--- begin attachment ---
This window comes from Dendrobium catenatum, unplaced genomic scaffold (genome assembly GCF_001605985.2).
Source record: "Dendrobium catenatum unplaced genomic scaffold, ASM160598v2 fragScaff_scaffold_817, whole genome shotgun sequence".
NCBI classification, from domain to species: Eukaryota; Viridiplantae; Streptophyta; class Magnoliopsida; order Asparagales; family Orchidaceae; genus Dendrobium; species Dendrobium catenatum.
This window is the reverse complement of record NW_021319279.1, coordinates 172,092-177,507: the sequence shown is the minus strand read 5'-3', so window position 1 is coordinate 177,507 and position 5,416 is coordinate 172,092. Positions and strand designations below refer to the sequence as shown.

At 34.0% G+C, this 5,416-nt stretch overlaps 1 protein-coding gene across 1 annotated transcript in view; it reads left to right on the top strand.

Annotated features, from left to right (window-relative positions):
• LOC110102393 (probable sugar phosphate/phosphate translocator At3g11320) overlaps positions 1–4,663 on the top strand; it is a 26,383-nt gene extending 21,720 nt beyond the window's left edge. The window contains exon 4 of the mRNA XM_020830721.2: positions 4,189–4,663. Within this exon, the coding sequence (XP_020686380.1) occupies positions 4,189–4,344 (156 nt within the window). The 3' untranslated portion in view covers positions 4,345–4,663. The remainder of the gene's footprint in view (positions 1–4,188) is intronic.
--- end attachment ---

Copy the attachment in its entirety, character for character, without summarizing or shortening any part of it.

This window comes from Dendrobium catenatum, unplaced genomic scaffold (genome assembly GCF_001605985.2).
Source record: "Dendrobium catenatum unplaced genomic scaffold, ASM160598v2 fragScaff_scaffold_817, whole genome shotgun sequence".
NCBI classification, from domain to species: Eukaryota; Viridiplantae; Streptophyta; class Magnoliopsida; order Asparagales; family Orchidaceae; genus Dendrobium; species Dendrobium catenatum.
This window is the reverse complement of record NW_021319279.1, coordinates 172,092-177,507: the sequence shown is the minus strand read 5'-3', so window position 1 is coordinate 177,507 and position 5,416 is coordinate 172,092. Positions and strand designations below refer to the sequence as shown.

At 34.0% G+C, this 5,416-nt stretch overlaps 1 protein-coding gene across 1 annotated transcript in view; it reads left to right on the top strand.

Annotated features, from left to right (window-relative positions):
• LOC110102393 (probable sugar phosphate/phosphate translocator At3g11320) overlaps positions 1–4,663 on the top strand; it is a 26,383-nt gene extending 21,720 nt beyond the window's left edge. The window contains exon 4 of the mRNA XM_020830721.2: positions 4,189–4,663. Within this exon, the coding sequence (XP_020686380.1) occupies positions 4,189–4,344 (156 nt within the window). The 3' untranslated portion in view covers positions 4,345–4,663. The remainder of the gene's footprint in view (positions 1–4,188) is intronic.